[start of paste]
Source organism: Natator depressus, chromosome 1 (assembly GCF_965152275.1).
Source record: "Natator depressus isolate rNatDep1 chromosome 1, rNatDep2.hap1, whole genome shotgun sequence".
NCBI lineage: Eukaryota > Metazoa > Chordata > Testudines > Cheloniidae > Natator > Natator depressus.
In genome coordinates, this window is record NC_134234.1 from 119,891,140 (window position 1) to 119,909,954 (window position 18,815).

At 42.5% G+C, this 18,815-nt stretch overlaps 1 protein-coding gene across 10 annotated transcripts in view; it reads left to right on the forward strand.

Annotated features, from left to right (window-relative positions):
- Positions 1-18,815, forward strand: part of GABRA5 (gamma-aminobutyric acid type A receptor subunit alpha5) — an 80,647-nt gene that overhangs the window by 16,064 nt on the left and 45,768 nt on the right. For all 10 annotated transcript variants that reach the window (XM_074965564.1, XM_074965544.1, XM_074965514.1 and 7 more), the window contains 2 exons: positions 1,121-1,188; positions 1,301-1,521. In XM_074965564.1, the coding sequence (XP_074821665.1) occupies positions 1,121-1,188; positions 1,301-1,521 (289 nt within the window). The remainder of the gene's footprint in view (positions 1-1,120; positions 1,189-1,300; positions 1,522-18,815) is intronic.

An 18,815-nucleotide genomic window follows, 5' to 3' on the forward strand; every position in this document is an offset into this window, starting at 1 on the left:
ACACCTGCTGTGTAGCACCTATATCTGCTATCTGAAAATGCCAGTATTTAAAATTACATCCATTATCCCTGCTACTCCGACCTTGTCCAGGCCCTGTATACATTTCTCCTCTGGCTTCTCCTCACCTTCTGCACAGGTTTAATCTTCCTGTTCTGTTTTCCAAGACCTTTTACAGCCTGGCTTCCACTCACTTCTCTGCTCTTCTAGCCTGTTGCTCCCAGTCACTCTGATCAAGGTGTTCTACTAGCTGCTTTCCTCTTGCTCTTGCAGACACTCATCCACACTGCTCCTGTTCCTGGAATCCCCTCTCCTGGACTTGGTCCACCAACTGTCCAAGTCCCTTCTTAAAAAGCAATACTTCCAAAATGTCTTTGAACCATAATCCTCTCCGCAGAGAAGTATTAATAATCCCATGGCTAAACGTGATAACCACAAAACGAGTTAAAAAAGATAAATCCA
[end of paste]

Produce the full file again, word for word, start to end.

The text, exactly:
Source organism: Natator depressus, chromosome 1 (assembly GCF_965152275.1).
Source record: "Natator depressus isolate rNatDep1 chromosome 1, rNatDep2.hap1, whole genome shotgun sequence".
NCBI lineage: Eukaryota > Metazoa > Chordata > Testudines > Cheloniidae > Natator > Natator depressus.
In genome coordinates, this window is record NC_134234.1 from 119,891,140 (window position 1) to 119,909,954 (window position 18,815).

At 42.5% G+C, this 18,815-nt stretch overlaps 1 protein-coding gene across 10 annotated transcripts in view; it reads left to right on the forward strand.

Annotated features, from left to right (window-relative positions):
- Positions 1-18,815, forward strand: part of GABRA5 (gamma-aminobutyric acid type A receptor subunit alpha5) — an 80,647-nt gene that overhangs the window by 16,064 nt on the left and 45,768 nt on the right. For all 10 annotated transcript variants that reach the window (XM_074965564.1, XM_074965544.1, XM_074965514.1 and 7 more), the window contains 2 exons: positions 1,121-1,188; positions 1,301-1,521. In XM_074965564.1, the coding sequence (XP_074821665.1) occupies positions 1,121-1,188; positions 1,301-1,521 (289 nt within the window). The remainder of the gene's footprint in view (positions 1-1,120; positions 1,189-1,300; positions 1,522-18,815) is intronic.

An 18,815-nucleotide genomic window follows, 5' to 3' on the forward strand; every position in this document is an offset into this window, starting at 1 on the left:
ACACCTGCTGTGTAGCACCTATATCTGCTATCTGAAAATGCCAGTATTTAAAATTACATCCATTATCCCTGCTACTCCGACCTTGTCCAGGCCCTGTATACATTTCTCCTCTGGCTTCTCCTCACCTTCTGCACAGGTTTAATCTTCCTGTTCTGTTTTCCAAGACCTTTTACAGCCTGGCTTCCACTCACTTCTCTGCTCTTCTAGCCTGTTGCTCCCAGTCACTCTGATCAAGGTGTTCTACTAGCTGCTTTCCTCTTGCTCTTGCAGACACTCATCCACACTGCTCCTGTTCCTGGAATCCCCTCTCCTGGACTTGGTCCACCAACTGTCCAAGTCCCTTCTTAAAAAGCAATACTTCCAAAATGTCTTTGAACCATAATCCTCTCCGCAGAGAAGTATTAATAATCCCATGGCTAAACGTGATAACCACAAAACGAGTTAAAAAAGATAAATCCA